Although Hussein’s works continue to be read and loved forty-odd years after his death, only a small corner of his broad oeuvre has been translated to English.Continue Reading

Assembly Journal, for their “five books” series, asked me to come up with a list of five Arabic books. The field was too dizzyingly wide.

Even when I narrowed my topic to “memoirs and not-quite-memoirs,” it was a difficult winnowing process: What about Galal Amin’s Nectar of the Years? Well, it hasn’t been translated into English, so that’s that, I suppose. Sayyid Qutb or Huda Shaarawi’s memoirs, for their historical and political importance? Taha Hussein’s classic The Days? (But hasn’t everyone already read The Days?)Continue Reading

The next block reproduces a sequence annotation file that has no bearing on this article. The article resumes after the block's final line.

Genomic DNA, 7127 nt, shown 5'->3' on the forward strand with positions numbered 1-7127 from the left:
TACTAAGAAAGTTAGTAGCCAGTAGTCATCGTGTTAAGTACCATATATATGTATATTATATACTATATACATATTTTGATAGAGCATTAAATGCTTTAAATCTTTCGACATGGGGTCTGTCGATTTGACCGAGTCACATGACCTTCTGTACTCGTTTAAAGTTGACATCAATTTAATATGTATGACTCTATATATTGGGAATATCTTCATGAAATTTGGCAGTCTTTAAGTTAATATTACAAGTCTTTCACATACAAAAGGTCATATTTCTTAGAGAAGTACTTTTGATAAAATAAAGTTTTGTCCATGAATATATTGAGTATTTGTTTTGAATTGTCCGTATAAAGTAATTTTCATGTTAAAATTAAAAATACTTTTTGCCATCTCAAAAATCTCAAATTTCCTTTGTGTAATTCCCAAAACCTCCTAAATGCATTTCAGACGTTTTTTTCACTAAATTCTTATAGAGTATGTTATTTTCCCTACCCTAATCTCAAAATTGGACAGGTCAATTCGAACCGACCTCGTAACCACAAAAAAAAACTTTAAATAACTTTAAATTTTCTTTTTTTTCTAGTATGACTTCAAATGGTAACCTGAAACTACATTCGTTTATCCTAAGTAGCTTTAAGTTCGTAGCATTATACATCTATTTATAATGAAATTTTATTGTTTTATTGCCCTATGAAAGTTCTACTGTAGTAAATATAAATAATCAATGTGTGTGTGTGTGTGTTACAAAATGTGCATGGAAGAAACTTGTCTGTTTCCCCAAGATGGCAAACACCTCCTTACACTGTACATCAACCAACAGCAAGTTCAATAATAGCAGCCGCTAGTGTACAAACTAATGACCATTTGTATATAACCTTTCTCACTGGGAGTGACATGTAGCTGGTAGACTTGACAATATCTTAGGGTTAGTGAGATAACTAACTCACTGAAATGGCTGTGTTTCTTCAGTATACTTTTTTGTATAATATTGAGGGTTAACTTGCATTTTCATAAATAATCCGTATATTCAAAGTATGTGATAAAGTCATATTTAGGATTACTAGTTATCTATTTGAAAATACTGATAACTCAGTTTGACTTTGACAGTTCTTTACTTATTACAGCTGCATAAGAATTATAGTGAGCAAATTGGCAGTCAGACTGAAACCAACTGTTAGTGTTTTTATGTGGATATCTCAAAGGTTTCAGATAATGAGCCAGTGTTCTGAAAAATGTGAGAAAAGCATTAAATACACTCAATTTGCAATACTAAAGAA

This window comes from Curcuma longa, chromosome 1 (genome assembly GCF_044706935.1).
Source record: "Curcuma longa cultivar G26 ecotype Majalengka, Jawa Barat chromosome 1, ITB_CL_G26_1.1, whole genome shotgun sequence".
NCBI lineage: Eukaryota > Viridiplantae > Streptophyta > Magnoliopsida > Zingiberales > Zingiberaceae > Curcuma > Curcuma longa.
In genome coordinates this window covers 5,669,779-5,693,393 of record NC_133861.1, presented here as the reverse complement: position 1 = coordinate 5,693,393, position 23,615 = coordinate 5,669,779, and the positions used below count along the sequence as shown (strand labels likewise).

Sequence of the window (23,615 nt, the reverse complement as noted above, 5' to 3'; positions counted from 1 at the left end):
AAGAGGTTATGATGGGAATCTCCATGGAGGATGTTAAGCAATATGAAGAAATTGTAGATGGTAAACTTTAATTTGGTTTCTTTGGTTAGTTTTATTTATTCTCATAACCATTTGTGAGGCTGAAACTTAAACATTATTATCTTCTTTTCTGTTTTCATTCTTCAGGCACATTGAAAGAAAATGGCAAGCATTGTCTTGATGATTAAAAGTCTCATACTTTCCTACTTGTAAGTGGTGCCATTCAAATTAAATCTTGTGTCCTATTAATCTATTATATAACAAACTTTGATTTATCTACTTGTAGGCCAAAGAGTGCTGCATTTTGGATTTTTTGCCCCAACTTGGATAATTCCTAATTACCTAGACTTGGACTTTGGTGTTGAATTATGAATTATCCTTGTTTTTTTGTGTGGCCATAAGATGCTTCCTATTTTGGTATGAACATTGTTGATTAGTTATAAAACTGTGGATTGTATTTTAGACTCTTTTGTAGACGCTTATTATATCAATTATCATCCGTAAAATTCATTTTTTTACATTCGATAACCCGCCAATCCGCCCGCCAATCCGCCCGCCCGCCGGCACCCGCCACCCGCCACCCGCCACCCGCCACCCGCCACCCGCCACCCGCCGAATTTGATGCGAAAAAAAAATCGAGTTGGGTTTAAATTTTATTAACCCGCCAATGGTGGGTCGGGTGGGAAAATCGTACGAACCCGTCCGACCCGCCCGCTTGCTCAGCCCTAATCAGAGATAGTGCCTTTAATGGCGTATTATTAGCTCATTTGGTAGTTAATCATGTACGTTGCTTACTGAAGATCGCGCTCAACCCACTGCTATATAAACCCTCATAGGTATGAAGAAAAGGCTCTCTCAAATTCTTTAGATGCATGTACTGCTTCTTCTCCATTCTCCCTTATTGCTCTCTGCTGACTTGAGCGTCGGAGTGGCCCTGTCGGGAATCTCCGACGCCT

Ideally, you wouldn’t read the A.B. As-Safi translation of Taha Hussein’s masterwork, The Call of the Curlew, published by Palm Press in 1997. The edition (pictured) is riddled with typos and the English is sometimes stilted, other times confusing. Hussein (1889-1973), “the dean of Arabic letters,” was surprisingly interested inContinue Reading